In preparation, we bought a HP 2610-24 POE switch, as well as a server with 2TB RAID5 of storage. These were in place weeks after the decision was made, but that was as far as we got last year.

Due to the ground staff in the school taking forever to put the relevant trunking up so that we could lay some cables, the project only kicked into high gear this year. Myself and my colleague started running the cables from the server room to the various points, an incredibly tedious and frustrating job. We persevered however, to the point where we now have 9 cameras up, with 4 more to go. One point was professionally installed, as that job was too tricky for us.

Software side, the server wouldn’t display the images from the camera, even though the cameras were working fine. This puzzled everyone, including the installer. I had a brainwave that night, that perhaps the software needed Windows Media Player installed so that it could work. I’d seen a tech newsletter where someone couldn’t get a score when running the Windows 7 Experience Index, and the suggested solution was to install Media Player. Server 2008 doesn’t have it installed by default, but a quick check box and a reboot later, all was good.

As things stand now, the system is working well. The quality of the recorded footage isn’t too bad, but it is very dependant on natural light and nearby fluorescent lights and so on. The cameras are set to record at 15FPS for some reason, probably to conserve disk space, but it does cause a jerky image.

I am impressed with IP based CCTV, it works quite well, and if managed properly, can fit in pretty well to any existing network. It is bandwidth intensive but set up right it won’t be a problem.

If you buy the server, switch(es) cabling and so on yourself and install those, you can save yourself quite a bit of money. You could even install the cameras yourself, but unless you are a professional, it is perhaps best to seek some advice before starting.

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Internet Explorer 9 Platform Preview 2

I downloaded this in the week, as I was curious to see what the fuss was all about. Being a Platform Preview, the application is a minimal GUI over the Trident engine that powers IE. The install file was about 16MB, and it didn’t require a restart. You can download a copy here:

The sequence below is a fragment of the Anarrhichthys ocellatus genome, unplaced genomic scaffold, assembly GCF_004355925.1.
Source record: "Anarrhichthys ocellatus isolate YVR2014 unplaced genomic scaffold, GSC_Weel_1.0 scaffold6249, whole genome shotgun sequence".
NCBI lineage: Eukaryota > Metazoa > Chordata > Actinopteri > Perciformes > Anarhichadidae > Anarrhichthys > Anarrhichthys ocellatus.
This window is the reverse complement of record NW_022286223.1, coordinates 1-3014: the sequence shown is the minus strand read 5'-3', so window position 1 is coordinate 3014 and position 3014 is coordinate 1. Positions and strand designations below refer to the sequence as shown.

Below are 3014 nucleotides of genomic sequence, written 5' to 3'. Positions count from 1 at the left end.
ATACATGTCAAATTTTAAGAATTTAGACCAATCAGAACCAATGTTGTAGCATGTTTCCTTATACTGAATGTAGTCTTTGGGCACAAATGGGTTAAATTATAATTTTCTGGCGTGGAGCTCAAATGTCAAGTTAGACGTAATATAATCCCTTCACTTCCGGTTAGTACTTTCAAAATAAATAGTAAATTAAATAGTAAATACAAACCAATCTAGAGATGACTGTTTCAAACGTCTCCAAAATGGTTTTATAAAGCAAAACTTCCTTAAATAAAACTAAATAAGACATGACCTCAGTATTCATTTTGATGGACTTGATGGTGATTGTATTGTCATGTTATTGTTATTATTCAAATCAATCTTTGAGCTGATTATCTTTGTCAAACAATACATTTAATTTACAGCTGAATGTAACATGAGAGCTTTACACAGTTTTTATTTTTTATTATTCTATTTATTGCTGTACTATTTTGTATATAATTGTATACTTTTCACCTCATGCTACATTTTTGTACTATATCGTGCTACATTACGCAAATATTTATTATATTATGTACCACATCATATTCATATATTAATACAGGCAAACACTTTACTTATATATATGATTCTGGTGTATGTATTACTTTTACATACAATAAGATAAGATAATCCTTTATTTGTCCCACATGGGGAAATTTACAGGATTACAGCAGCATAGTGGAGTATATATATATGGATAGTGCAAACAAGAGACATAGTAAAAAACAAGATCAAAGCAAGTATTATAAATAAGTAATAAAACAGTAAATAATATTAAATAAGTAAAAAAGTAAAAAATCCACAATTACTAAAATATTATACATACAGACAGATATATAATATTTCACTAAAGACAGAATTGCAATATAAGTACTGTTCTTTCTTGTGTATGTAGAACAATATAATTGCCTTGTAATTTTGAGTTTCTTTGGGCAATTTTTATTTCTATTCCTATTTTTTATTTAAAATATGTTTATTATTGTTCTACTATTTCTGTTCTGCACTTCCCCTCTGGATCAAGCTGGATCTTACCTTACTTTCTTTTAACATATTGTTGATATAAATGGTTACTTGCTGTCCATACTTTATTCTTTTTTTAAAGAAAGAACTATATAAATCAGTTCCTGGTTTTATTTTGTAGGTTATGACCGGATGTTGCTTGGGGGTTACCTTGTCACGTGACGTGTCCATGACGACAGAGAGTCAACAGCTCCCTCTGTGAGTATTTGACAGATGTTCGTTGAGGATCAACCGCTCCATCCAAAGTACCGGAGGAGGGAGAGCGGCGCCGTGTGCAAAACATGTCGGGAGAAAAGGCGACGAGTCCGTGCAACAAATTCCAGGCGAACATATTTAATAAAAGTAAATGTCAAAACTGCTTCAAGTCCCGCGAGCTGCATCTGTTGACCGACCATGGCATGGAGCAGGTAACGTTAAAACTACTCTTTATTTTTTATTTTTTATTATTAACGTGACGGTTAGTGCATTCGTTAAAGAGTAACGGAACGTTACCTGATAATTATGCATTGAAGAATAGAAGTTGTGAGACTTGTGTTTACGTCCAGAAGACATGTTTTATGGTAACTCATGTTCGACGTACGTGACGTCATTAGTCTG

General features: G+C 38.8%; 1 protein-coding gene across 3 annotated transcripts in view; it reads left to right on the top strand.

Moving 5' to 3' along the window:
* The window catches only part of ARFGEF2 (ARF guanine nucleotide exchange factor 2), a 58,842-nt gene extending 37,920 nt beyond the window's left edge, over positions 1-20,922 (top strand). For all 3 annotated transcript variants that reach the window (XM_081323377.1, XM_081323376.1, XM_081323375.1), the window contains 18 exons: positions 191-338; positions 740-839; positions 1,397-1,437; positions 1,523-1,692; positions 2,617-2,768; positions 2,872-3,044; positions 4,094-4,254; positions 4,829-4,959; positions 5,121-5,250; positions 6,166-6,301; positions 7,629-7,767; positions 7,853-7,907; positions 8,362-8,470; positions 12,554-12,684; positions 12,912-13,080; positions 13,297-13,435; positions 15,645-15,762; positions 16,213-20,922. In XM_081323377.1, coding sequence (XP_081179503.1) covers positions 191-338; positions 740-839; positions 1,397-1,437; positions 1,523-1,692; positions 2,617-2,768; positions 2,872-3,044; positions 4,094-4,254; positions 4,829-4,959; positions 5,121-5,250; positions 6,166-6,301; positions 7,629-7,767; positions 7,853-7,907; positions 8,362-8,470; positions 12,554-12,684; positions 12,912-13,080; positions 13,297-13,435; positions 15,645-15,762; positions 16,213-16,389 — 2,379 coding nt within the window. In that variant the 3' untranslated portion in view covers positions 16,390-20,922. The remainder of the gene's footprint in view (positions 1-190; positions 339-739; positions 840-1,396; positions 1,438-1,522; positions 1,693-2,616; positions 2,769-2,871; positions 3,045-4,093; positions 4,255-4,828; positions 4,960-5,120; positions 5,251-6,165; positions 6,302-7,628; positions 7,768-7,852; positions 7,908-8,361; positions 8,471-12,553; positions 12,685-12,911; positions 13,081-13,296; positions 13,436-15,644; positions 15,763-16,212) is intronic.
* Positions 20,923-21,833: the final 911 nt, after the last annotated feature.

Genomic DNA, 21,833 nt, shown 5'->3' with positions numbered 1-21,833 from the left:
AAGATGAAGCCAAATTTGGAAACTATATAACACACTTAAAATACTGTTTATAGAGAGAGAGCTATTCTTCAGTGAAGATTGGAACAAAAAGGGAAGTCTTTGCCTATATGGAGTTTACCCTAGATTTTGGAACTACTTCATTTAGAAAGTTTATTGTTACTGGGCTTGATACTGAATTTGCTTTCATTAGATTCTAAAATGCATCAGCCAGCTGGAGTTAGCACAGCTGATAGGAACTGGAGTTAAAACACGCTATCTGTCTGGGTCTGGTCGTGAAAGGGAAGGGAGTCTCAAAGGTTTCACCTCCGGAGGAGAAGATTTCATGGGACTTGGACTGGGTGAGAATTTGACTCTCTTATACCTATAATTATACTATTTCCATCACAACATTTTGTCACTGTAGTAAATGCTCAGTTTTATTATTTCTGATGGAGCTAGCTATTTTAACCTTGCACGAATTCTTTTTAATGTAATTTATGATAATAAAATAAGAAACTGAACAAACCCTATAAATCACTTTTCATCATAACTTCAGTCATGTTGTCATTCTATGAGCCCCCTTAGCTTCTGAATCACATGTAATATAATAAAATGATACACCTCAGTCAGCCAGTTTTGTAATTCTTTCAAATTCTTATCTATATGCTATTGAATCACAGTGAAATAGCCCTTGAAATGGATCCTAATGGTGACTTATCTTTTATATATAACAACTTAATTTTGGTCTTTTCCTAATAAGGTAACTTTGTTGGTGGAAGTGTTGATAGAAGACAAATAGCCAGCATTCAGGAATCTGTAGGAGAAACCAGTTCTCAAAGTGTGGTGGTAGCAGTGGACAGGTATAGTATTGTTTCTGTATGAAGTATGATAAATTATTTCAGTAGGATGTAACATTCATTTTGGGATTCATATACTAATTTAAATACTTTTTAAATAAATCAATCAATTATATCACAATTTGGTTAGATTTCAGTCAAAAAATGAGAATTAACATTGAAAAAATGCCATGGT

The browser window is as spartan as Notepad, which in a bizarre way is actually quite cool. When you start it, it takes you to the Microsoft Demo site, where you can play around with the demos that show off some of the new features in the engine, its speed and improved web standards. Most of these are pretty boring after a while, so I opened up some real websites. I tested my school’s website (built in Joomla) and some other fairly heavy websites.

I was pleased that IE9 PP2 feels faster already than IE8, though of course this is just the raw Trident engine. My school’s website, which relies on a lot of PHP and JavaScript due to being built in Joomla, opens a lot faster than IE8. A lot of things don’t quite work in the admin backend, but I’m sure this will improve as IE9 continues to grow. Other websites showed a similar boost in speed.

I’ve often been asked why we don’t install Firefox or Chrome in the school network, and I reply that until the day you can manage it out of the box like you can with IE through Group Policy it won’t be installed. Most people never knew that, especially the students who think to show off their “l33t skillz”

I don’t know when IE9 will be released, nor if it will help Microsoft regain some points in the browser wars, but increased speed and standards support is a very big welcome. It’s unlikely to get users of other browsers to switch back, but it may stop new users from switching in the first place.